While emissions of methane across the European Union have decreased over past years, the overall reduction in emissions needs to accelerate to meet 2030 and 2050 EU climate objectives. Increased global efforts to reduce methane emissions would also be needed to mitigate global warming in the short term, according to a European Environment Agency (EEA) briefing on trends and drivers of methane emissions published this week.
Methane emissions on a downward trend, but accelerated cuts needed to meet EU climate targets
The EEA briefing ‘Methane emissions in the EU: the key to immediate action on climate change’ provides an updated review of the key sources of methane (CH4) in the EU and looks at projections, policies and measures implemented as well as relevant EU legislation. The briefing also includes a methane emissions visualisation tool where users can see country CH4 emissions as reported in their greenhouse gas inventories.
A downward trend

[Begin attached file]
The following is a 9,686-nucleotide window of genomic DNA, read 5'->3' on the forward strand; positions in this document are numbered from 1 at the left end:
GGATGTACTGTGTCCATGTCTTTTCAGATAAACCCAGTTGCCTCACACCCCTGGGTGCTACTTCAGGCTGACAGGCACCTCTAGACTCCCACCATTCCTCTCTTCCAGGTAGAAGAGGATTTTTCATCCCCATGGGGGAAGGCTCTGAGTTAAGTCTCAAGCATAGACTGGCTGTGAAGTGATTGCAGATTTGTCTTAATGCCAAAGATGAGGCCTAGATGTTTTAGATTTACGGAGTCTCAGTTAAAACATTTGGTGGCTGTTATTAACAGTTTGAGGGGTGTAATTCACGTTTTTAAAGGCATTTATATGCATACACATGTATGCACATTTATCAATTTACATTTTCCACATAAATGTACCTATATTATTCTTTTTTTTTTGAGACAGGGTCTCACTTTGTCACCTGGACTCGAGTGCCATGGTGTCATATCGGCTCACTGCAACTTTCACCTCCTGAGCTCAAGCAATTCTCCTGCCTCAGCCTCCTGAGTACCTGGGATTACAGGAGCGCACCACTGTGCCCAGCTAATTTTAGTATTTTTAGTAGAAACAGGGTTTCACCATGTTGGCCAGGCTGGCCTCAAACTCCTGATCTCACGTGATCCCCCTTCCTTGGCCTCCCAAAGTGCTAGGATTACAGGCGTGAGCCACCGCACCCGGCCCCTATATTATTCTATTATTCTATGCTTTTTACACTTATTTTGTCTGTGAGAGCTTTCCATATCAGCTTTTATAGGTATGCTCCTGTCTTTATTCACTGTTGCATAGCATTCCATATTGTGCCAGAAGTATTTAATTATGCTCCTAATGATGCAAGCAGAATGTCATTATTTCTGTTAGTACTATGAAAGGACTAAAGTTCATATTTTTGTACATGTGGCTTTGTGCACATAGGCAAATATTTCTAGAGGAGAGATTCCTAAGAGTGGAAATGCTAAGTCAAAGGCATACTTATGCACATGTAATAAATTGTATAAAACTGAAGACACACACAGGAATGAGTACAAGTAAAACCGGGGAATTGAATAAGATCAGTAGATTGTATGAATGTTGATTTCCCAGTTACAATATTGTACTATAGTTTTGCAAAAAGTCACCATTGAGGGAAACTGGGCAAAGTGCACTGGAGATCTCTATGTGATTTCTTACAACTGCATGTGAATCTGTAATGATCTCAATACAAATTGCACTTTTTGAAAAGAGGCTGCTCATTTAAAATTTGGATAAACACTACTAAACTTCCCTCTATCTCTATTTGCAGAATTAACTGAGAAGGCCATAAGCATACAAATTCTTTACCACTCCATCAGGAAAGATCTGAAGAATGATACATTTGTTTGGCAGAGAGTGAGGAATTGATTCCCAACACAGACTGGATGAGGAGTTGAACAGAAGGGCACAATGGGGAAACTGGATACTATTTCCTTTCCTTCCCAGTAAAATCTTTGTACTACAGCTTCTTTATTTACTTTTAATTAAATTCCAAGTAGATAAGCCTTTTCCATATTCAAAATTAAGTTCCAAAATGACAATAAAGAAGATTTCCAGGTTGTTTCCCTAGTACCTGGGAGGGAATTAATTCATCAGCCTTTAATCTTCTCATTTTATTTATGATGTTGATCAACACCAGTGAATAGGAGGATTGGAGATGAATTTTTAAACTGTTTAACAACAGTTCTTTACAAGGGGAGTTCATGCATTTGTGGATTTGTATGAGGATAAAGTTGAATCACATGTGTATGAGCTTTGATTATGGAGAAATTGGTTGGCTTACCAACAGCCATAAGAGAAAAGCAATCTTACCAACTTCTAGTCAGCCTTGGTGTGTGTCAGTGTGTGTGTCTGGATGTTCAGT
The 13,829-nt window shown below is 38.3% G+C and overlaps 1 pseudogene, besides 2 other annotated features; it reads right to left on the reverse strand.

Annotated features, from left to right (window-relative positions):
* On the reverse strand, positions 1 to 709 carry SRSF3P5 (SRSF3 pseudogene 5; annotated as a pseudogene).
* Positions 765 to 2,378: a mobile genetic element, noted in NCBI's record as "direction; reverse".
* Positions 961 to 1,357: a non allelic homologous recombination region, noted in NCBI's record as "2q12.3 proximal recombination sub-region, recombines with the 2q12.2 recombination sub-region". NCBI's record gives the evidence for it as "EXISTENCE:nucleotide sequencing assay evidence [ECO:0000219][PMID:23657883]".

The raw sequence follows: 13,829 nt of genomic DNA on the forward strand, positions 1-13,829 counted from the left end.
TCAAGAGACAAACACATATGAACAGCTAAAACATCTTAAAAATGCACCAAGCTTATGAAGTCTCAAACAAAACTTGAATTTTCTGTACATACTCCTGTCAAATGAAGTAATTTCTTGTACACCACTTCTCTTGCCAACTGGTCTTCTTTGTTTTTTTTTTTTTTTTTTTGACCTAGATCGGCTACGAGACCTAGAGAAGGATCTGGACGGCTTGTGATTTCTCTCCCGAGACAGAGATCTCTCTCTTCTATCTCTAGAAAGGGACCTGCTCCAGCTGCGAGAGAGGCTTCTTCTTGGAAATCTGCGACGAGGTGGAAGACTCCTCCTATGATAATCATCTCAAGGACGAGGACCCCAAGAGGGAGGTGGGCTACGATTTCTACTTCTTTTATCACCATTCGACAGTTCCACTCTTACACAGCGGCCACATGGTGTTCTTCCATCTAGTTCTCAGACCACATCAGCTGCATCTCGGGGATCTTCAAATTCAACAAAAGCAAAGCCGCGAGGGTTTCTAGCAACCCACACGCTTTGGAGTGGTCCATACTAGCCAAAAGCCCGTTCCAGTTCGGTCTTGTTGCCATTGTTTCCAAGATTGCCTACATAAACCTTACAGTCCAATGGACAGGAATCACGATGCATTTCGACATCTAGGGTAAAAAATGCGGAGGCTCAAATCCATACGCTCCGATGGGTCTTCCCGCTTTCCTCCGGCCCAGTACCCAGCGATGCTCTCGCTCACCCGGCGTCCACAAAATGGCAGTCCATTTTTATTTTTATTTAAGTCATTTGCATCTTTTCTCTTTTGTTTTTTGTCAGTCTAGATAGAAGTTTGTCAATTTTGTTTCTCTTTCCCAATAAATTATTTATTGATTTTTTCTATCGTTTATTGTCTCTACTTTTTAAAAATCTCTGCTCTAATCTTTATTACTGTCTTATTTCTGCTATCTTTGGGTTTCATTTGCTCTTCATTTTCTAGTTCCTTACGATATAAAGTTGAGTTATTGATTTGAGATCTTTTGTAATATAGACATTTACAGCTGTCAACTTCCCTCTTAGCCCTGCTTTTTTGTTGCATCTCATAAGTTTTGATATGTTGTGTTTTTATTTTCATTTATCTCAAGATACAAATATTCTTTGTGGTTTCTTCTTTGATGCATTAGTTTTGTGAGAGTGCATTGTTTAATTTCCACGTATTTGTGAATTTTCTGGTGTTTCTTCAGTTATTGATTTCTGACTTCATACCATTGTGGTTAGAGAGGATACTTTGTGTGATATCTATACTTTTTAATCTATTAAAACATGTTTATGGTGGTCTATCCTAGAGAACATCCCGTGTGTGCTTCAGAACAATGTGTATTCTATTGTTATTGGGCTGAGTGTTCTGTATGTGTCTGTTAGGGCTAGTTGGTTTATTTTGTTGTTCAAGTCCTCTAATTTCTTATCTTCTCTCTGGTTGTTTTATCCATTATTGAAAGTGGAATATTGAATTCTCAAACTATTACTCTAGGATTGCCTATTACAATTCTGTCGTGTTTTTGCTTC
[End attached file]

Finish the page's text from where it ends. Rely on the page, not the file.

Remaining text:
According to the latest available official data, emissions of CH4 is down by 36% in the EU in 2020 compared with 1990 levels, furthering a 30-year downward trend. The largest reductions in emissions occurred in energy supply, which includes energy industries and fugitive (leaked or uncaptured emissions) (-65%), waste (-37%) and agriculture (-21%).
Overall, reductions in methane emissions have been significant and reflect:
- a decrease in agricultural livestock numbers and increased efficiency in the agricultural sector;
- lower levels of coal mining and post-mining activities;
- improved oil and gas pipeline networks;
- less waste disposal on land, and
- an increase in recycling, composting, landfill gas recovery, and waste incineration with energy recovery.
The observed emission reductions have contributed not only to climate change mitigation but also to better air quality, because of synergies in the reduction of greenhouse gases and air pollutants.